October 1, 2013
1. From reader Ken Dial: True or False? The bar-tailed godwit, a shorebird, migrates from its breeding grounds in Alaska to its winter grounds in New Zealand by flying nonstop and diagonally across the Pacific Ocean, a distance of more than 7,000 miles.
2. An airplane is parked on a ramp at 5,000 feet msl when the ambient temperature is 100 degrees F. The altimeter has been set to the local altimeter setting and indicates 5,000 feet. That evening, the temperature plummets to 50 degrees. Unless reset, the altimeter will indicate
a. 5,200 feet msl.
b. 5,000 feet msl.
c. 4,800 feet msl.
d. 4,600 feet msl.
3. From reader John Schmidt: When a U.S. Army pilot earned his wings during World War II, the center of the wings contained a shield. Some wings contained a star (a command or senior pilot), a “G” (a glider pilot), or an “L” (a liaison pilot). What pilots wore wings containing the shape of a diamond?
4. True or False? A tandem airplane has two seats, one behind the other.
5. In 1943, the Royal Air Force’s 617 Squadron flew Lancaster bombers at exactly 60 feet over three reservoirs and at night before dropping “bouncing bombs” to destroy three German dams. Altimeters were not sufficiently accurate, and there were no radio altimeters at that time. How did these pilots (the “Dam Busters”) level off and maintain the required 60-foot height?
6. Estimate within 10 knots the highest surface wind ever recorded anywhere (and not associated with a tornado).
7. From reader Jerry Griggs: What biplane was produced in the greatest numbers?
8. Class A airspace begins at Flight Level 180 (approximately 18,000 feet). Flight into that airspace requires that a pilot have an instrument rating, that his airplane be IFR equipped, and that he first receive an appropriate ATC clearance. How may a VFR-only pilot fly at Flight Level 240 without meeting any of these requirements and without special permission?
1. True. According to GPS tracking, this godwit is the champion of long-range flight. Its transpacific journey requires remaining airborne 24 hours per day for 4 to 6 days, without pausing en route for rest or feeding.
2. (b) Temperature changes do not affect an altimeter on the ground (or very close to it). Altimeter errors caused by nonstandard temperature variations increase with altitude above the elevation of the nearest ground station providing the altimeter setting.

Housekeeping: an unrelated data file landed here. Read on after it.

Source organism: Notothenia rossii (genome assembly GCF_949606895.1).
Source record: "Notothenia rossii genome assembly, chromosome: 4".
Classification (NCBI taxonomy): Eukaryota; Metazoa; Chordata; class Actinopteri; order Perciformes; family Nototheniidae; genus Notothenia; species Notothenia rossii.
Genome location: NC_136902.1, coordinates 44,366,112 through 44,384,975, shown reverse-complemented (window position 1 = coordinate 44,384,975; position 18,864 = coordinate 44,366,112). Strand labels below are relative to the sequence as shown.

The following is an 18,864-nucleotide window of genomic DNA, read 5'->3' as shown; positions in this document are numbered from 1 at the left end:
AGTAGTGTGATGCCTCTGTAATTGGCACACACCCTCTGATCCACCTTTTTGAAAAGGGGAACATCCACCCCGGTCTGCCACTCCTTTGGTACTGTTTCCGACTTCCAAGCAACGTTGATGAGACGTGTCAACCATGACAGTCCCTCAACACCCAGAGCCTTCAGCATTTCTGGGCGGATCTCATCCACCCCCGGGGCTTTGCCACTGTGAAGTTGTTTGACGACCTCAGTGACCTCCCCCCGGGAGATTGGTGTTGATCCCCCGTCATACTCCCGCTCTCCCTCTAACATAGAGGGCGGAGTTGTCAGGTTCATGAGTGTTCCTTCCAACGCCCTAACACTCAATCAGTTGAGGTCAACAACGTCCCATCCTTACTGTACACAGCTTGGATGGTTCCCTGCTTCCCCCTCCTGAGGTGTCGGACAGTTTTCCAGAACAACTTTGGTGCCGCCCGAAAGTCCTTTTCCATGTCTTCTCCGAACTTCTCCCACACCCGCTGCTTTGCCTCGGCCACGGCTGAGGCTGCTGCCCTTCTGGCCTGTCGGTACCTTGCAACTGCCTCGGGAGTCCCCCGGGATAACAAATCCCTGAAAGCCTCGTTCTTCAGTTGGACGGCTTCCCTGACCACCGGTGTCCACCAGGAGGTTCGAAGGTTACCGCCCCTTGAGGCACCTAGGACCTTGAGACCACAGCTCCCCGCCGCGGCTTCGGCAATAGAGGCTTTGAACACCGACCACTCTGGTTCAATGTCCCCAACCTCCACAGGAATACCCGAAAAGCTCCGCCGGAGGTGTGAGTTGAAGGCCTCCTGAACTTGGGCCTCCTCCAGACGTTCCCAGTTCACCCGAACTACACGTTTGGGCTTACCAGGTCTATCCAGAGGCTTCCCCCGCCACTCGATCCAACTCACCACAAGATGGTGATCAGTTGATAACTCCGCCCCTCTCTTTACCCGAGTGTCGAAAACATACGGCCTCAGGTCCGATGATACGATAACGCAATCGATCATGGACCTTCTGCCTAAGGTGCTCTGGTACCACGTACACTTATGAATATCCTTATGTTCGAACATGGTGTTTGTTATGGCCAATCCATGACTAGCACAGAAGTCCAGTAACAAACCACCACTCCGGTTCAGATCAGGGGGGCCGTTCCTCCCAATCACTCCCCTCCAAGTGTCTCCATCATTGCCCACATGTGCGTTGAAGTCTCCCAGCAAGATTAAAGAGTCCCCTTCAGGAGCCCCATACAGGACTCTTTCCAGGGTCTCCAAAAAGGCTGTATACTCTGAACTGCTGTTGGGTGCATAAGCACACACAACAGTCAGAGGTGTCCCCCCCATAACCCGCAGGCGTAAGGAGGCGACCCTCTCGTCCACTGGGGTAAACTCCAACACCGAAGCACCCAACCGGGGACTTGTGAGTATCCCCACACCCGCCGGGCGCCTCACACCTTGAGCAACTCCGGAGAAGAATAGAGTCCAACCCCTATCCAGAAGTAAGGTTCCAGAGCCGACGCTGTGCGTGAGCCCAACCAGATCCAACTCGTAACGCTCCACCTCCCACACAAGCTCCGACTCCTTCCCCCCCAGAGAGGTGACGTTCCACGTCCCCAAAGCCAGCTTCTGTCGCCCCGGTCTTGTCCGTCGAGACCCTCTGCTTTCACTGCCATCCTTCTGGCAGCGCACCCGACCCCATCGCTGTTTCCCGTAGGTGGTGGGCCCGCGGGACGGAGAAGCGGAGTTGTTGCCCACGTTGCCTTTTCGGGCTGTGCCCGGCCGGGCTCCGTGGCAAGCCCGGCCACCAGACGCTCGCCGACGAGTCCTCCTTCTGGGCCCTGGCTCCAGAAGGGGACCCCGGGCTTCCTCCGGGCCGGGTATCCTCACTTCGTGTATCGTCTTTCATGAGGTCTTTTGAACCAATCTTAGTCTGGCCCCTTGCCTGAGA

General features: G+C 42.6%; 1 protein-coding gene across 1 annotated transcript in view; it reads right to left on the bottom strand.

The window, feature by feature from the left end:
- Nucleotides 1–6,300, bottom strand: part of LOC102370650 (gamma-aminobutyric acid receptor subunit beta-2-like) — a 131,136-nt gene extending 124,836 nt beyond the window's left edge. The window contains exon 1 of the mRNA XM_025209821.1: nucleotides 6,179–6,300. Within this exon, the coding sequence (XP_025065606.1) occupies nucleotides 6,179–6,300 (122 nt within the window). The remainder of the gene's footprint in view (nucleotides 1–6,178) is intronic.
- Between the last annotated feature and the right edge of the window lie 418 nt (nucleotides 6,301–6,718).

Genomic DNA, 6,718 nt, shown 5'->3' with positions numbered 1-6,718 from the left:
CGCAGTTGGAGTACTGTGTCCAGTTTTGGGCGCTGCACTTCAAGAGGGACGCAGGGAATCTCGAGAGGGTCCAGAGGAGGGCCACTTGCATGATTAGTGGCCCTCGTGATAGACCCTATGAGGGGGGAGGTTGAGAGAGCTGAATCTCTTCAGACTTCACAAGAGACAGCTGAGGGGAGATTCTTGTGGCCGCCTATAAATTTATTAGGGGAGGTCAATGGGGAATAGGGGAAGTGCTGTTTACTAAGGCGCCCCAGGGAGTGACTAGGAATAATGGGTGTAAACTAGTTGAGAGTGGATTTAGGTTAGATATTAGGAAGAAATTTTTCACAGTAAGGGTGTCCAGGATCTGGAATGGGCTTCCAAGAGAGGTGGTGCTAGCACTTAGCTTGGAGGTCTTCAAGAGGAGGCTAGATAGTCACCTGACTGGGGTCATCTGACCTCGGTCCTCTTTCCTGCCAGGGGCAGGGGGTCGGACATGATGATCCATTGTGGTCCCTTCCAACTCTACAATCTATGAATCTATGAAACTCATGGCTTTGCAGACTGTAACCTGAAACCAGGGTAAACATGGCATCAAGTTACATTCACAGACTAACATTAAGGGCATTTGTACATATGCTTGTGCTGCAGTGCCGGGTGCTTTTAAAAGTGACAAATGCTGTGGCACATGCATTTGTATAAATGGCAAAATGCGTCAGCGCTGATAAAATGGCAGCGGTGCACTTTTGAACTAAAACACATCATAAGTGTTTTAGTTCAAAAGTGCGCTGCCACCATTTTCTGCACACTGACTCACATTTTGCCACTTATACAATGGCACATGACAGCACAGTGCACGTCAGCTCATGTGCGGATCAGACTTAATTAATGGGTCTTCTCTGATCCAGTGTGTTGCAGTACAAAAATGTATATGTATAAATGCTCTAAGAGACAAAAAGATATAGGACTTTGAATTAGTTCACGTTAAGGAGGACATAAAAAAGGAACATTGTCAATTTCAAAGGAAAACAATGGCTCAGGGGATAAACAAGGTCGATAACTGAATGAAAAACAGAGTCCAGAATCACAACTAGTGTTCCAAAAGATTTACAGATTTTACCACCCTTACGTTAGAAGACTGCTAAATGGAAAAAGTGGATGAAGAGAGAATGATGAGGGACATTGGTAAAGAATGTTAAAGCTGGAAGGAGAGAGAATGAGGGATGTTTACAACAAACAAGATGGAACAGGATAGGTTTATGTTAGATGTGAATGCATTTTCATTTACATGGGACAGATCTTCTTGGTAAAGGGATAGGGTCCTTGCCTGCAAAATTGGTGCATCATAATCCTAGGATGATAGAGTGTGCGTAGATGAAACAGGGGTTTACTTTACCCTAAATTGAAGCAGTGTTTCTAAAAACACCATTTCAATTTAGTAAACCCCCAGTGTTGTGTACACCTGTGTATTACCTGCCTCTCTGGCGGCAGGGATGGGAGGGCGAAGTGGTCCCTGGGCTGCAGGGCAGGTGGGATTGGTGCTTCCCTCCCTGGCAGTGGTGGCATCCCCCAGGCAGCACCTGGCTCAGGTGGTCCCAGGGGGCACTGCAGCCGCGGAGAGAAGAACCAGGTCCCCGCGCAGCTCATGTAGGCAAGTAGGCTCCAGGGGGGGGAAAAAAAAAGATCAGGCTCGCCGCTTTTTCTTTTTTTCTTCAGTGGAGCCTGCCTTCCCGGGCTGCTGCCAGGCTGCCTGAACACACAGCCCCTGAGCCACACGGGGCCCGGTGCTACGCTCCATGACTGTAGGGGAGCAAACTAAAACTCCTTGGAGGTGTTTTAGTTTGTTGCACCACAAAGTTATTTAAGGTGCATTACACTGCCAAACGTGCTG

3. Wings containing the shape of a diamond were worn by members of the Women Airforce Service Pilots (WASPs).
4. False. That is a tandem-seated airplane or an airplane with tandem seats. A tandem airplane has two (or more) wings with one behind the other in approximately the same plane.
5. Each aircraft was equipped with two spotlights, one in the nose and one in the aft fuselage. They were angled downward such that their beams of light intersected and coincided on the water only when the aircraft was at exactly 60 feet.
6. A low-level jet stream of 201 knots (231 mph) was recorded at the summit of Mount Washington, New Hampshire, on April 12, 1934, at an elevation of only 6,288 feet msl.
7. The Soviet Polikarpov Po-2 (NATO code name, Mule) was a ground-attack, aerial reconnaissance, and liaison aircraft built between 1928 and the late 1950s. Estimates indicate that between 20,000 and 30,000 (and possibly as many as 40,000) of these versatile, low-cost aircraft were produced.
8. Because there is no Class A airspace over the Hawaiian Islands, a VFR pilot may fly as high there as his airplane will take him.
Pilot Training and Certification,
A state-of-the art medical facility on remote Tangier Island in the Chesapeake Bay serves as a lasting memorial to the late Dr. David B. Nichols’ dedication to providing medical care to the community for 30 years. Now, Nichols’ aviation legacy—flying a Cessna 182 or Robinson R44 to the island every Thursday to provide that care—is set in stone.
Daher-Socata announced that it had installed the first Garmin G600 and GTN 750 avionics in one of its 2004 TBM 700C2 airplanes.
Even brief flight under actual conditions can expose how well your basic instrument flying is serving.
VOLUNTEER AT AN AOPA FLY-IN NEAR YOU!
SHARE YOUR PASSION. VOLUNTEER AT AN AOPA FLY-IN. CLICK TO LEARN MORE >>>
VOLUNTEER LOCALLY AT AOPA FLY-IN! CLICK TO LEARN MORE >>>
BE A PART OF THE FLY-IN VOLUNTEER CREW! CLICK TO LEARN MORE >>>